Monday, July 3, 2017

Tuesday Treasures




Pictorial Tuesday   Tom hosts Tuesday's Treasures.

Last week I posted the only covered bridge in Ontario. This week I am highlighted the world's longest covered bridge.

The Hartland Bridge in Hartland, New Brunswick, is the world's longest covered bridge, at 1,282 feet (391 m) long. It crosses the Saint John River from Hartland to Somerville, New Brunswick, Canada. The framework consists of seven small Howe Truss bridges joined together on six piers.


Before the bridge, the only way to cross the Saint John River was by ferry. Plans and specifications of the bridge began in 1898 and the bridge was constructed in 1901 by the Hartland Bridge Company. On May 13, 1901, Dr. Estey was the first person to cross the bridge before its scheduled opening, because he had to respond to an emergency call. Workers placed planks on the bridge so he could drive across the bridge. It was finally inaugurated by Justice McKeowan on July 4, 1901 before a crowd of 2,000 people. It was funded by tolls until it was purchased by the provincial government on May 1, 1906. The bridge was not originally built covered.




A fire in 1907 burnt some of the structure and nearly destroyed the toll house.

On April 6, 1920, two spans of the bridge collapsed due to river ice. The bridge reopened in 1922 after construction to repair the structure, at which time the bridge was also covered, despite some local opposition. The wooden piers were also converted to concrete.




A pedestrian walkway was added to the bridge in 1945. In 1966, vandals attempted to burn the bridge down In 1970, heavy trucks were barred from crossing the bridge.

In 1982, the bridge was again closed for repairs after a car struck a steel beam, causing part of the bridge to drop. The bridge was reopened to traffic on February 10, 1983.

In the winter of 2007, the bridge was closed due to the central beam splitting down the middle. It has since been reopened after repairs were carried out.

On July 4, 2012, in honour of its 111th anniversary, it was celebrated with a Google Doodle on Google's Canadian homepage.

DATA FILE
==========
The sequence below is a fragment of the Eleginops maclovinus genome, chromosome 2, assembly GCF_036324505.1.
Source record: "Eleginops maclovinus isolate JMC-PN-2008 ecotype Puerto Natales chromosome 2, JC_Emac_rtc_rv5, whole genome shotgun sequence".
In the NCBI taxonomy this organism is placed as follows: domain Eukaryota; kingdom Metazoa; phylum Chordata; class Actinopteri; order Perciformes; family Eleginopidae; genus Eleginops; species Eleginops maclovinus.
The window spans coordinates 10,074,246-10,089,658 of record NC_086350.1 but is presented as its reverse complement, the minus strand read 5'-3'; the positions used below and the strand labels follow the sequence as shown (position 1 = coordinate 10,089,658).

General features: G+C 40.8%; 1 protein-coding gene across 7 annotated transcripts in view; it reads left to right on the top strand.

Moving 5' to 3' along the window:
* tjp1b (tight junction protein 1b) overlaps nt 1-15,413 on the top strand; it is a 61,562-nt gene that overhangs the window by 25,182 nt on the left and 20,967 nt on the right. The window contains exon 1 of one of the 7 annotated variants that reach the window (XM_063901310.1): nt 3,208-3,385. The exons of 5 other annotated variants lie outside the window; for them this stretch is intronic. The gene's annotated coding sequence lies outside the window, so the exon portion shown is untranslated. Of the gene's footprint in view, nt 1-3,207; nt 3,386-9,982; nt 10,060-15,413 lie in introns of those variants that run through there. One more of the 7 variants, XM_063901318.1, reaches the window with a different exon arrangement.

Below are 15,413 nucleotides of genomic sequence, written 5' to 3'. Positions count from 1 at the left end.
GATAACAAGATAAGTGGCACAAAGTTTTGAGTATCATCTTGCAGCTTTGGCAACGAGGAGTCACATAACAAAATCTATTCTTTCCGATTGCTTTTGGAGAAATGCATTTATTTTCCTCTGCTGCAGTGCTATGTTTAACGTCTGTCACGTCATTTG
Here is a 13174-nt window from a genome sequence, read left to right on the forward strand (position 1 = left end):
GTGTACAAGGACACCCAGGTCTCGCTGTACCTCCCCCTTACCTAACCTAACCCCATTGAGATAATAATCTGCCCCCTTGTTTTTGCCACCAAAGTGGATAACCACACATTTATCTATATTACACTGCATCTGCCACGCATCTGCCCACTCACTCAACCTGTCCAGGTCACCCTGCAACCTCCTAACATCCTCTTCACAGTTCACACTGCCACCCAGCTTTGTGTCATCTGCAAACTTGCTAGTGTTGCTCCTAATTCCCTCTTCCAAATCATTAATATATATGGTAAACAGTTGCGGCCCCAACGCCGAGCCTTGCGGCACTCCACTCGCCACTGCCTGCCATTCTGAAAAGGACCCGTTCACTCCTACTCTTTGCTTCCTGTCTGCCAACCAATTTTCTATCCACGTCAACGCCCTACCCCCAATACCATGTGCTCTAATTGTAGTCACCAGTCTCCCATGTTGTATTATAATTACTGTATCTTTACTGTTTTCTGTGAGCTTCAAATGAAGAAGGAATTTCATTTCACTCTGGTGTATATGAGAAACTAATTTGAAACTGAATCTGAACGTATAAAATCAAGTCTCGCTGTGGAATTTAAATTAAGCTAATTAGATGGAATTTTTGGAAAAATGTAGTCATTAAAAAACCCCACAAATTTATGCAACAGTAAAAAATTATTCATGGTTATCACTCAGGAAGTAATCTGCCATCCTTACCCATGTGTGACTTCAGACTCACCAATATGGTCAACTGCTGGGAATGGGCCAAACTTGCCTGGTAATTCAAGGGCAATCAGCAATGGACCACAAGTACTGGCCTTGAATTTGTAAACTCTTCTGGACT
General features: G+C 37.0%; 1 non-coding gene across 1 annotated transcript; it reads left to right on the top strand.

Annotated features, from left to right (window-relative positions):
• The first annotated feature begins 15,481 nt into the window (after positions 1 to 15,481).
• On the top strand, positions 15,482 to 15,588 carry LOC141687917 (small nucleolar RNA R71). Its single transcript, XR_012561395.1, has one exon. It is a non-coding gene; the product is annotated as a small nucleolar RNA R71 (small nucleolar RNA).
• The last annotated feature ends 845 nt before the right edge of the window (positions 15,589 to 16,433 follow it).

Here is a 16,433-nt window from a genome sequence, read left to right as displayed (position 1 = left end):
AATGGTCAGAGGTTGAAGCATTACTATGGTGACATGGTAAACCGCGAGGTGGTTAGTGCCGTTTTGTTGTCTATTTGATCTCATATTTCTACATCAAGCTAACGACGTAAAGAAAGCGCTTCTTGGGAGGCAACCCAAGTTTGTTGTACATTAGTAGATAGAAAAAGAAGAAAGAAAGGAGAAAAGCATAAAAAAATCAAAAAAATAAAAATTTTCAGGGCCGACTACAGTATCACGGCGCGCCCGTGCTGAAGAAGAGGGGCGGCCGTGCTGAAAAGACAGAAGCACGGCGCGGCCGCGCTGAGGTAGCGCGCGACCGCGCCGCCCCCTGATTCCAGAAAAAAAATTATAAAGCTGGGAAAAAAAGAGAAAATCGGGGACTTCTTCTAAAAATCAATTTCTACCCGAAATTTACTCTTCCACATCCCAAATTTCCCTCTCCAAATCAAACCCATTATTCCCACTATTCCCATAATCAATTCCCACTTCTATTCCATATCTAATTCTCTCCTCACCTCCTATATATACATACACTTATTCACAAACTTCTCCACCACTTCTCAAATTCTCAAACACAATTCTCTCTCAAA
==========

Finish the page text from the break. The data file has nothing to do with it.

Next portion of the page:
When the bridge was mostly used by horse and wagon, couples would stop half-way across to share a kiss. The first wedding on the bridge was celebrated in September 1992 between Charmaine Laffoley and Dana Hunt from Toronto. It is thought by some locals to be good luck to hold one's breath the entire way across while driving.












6 comments:

  1. I love those covered bridges. What a treat to see so many!

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  2. I have been across it twice. It is quite a thing to see!

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  3. ...Jackie, now that's quite a story. Many bridges have had a hard life. Thanks for sharing this treasure, please stop back again.

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  4. Love that I can learn things through shared bloggers. Your story makes the bridge sound like a fun adventure. I really don't like driving over bridges with the water below, but this covered one would be a have to if ever in the area. Thanks for sharing.

    Peabea@Peabea Scribbles

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  5. We've been there! We visited friends that live near Hartland a couple years ago and had family pictures taken at the bridge.

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  6. This looks very much like the Windsor-Cornish covered bridge over the Connecticut River which until I read your post and checked online I thought was the longest in the world. I'm now properly informed. It is really neat to walk through one of these. We stayed at an AirBnB in Cornish, NH that was next to a covered bridge - a short one but easily walkable.

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